More photos: Darwin/Chicago 2009

The philosophy/history and biology sessions were held simultaneously, and as I had to stay with my people, I didn’t get to hear folks like Genie Scott, Dan Dennett, Philip Kitcher, and the like. But all their talks will soon be on the website, and I’ll let you know when they’re up. Here are a few more snaps from the conference:

Futuyma Tiktaalik

Fig. 1. Looking dubious (or maybe just myopic), Doug Futuyma inspects the cast of Tiktaalik roseae that Neil Shubin brought to accompany his talk. The cast was the biggest star of the meeting.

Janet 3

Fig. 2. Janet Browne, author of the magisterial two-volume biography of Darwin

Schoener Kingsley

Fig. 3. Tom Schoener and David Kingsley

Dennett Bob 2

Fig. 4. Dan Dennett and co-organizer Bob Richards

Genie

Fig. 5. Genie Scott

His Crackerness

Fig. 6. Is that a Cuba Libre, Dr. “Pretty Zonked” Myers? The Zedster tanking up shortly before he was caught in flagrante delicto with Michael Ruse.

książki

Fig. 7. What Dr. Coyne feels like today.

Trying to speak objectively, I think the meeting was pretty successful, at least from the biology end (as I said, I didn’t see the history/philosophy talks). The talks were as I requested: broad overviews — not narrow research summaries –that were comprehensible to the biologically informed layperson. And the speakers delivered the goods, with entertaining and engrossing presentations. I know I learned a lot! Thanks to all who came, and especially to Bob Richards, who, though listed as “co-organizer” with me, really did the mastodon’s share of the work. This conference was largely his vision and his accomplishment.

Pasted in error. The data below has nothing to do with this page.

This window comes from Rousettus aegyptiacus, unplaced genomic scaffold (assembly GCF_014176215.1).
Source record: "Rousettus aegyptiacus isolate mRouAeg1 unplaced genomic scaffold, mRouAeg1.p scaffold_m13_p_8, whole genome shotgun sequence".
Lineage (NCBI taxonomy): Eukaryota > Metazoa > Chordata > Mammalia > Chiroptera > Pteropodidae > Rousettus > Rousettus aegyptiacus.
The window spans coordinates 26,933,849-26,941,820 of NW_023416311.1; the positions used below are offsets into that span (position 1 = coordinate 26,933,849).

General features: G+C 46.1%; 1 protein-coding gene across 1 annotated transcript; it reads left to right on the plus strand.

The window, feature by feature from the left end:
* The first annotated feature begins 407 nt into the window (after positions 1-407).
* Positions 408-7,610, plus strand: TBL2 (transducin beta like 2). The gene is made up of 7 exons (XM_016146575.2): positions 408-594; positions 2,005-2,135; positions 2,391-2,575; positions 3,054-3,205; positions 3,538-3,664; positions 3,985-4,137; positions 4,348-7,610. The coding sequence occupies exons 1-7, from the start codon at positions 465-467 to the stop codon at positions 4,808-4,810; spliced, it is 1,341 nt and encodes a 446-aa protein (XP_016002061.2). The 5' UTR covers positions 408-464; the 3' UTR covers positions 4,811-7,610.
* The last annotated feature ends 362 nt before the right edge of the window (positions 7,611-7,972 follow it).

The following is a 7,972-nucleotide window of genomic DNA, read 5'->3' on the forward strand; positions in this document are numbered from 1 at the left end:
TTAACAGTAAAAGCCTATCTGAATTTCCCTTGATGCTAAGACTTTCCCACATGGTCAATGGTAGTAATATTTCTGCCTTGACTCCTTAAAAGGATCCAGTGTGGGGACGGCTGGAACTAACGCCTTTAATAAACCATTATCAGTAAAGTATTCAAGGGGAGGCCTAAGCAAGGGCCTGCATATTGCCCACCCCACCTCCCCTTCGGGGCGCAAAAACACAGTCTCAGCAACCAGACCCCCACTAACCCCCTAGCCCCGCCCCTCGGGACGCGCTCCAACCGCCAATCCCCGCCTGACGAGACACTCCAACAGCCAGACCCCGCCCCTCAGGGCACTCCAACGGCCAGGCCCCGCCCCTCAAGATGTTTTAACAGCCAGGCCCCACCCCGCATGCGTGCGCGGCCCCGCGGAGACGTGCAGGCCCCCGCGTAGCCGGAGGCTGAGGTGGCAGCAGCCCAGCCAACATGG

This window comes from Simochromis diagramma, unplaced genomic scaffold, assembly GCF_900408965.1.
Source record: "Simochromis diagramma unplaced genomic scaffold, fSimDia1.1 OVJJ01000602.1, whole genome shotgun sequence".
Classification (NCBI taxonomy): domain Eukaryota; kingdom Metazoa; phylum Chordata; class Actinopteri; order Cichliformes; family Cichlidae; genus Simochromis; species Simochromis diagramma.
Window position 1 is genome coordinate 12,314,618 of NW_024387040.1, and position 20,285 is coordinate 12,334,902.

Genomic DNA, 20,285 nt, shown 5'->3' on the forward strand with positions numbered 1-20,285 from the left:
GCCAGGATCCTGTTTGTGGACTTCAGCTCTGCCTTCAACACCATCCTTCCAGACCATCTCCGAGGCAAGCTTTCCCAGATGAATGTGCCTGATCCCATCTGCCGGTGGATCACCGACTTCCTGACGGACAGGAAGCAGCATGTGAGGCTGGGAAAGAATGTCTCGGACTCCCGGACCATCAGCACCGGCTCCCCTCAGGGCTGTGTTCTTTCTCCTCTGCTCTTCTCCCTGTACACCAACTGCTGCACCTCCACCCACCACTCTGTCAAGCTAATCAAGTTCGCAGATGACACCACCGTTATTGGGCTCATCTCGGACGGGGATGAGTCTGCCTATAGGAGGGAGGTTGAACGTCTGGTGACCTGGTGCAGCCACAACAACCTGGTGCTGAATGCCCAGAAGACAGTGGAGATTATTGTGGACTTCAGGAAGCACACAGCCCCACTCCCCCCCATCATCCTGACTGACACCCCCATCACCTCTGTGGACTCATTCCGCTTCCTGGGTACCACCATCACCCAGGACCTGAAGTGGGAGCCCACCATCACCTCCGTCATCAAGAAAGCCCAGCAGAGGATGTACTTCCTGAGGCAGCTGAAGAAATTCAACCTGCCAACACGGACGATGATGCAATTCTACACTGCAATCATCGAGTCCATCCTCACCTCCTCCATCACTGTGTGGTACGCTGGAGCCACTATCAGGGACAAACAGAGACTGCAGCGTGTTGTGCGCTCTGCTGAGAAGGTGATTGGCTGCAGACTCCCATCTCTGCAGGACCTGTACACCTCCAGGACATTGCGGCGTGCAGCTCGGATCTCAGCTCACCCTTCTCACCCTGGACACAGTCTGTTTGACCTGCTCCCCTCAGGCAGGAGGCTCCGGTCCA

h/t: Malgorzata Koraszewska for the Darwined-out puppy

9 thoughts on “More photos: Darwin/Chicago 2009

  1. The talks were as I requested: broad overviews — not narrow research summaries –that were comprehensible to the biologically informed layperson.

    I read PZ Myer’s summaries of the talks he attended. A couple of those seemed to be a bit narrow. One of them even perplexed PZ. Thanks to PZ for his hard work. I could not attend, listen and blog simultaneously as he did.

    I am enthusiastically awaiting the posting of the talks.

    1. Nope. I took my cue from Steve Gould’s absolutely true comment: “Symposium volumes are the world’s greatest repositories of unread scientific literature.”

      1. Right. The only people typically tempted to read such things are those writing a review paper. And if conference papers do happen to land in a review (less likely than “real” papers), they are probably only cited (if at all) from people reading the review who haven’t actually read the paper they’re citing. Baaaad scholarship. And those papers still remain basically unread.

  2. …”broad overviews — not narrow research summaries –that were comprehensible to the biologically informed layperson.”

    I found this to be mostly true. I am not trained in biology, but I was able to follow most of the biology talks without too much trouble. Sereno’s talk on phylogenies left me bamboozled, but that might have been because of the chicken sandwich. Thanks for the great conference!

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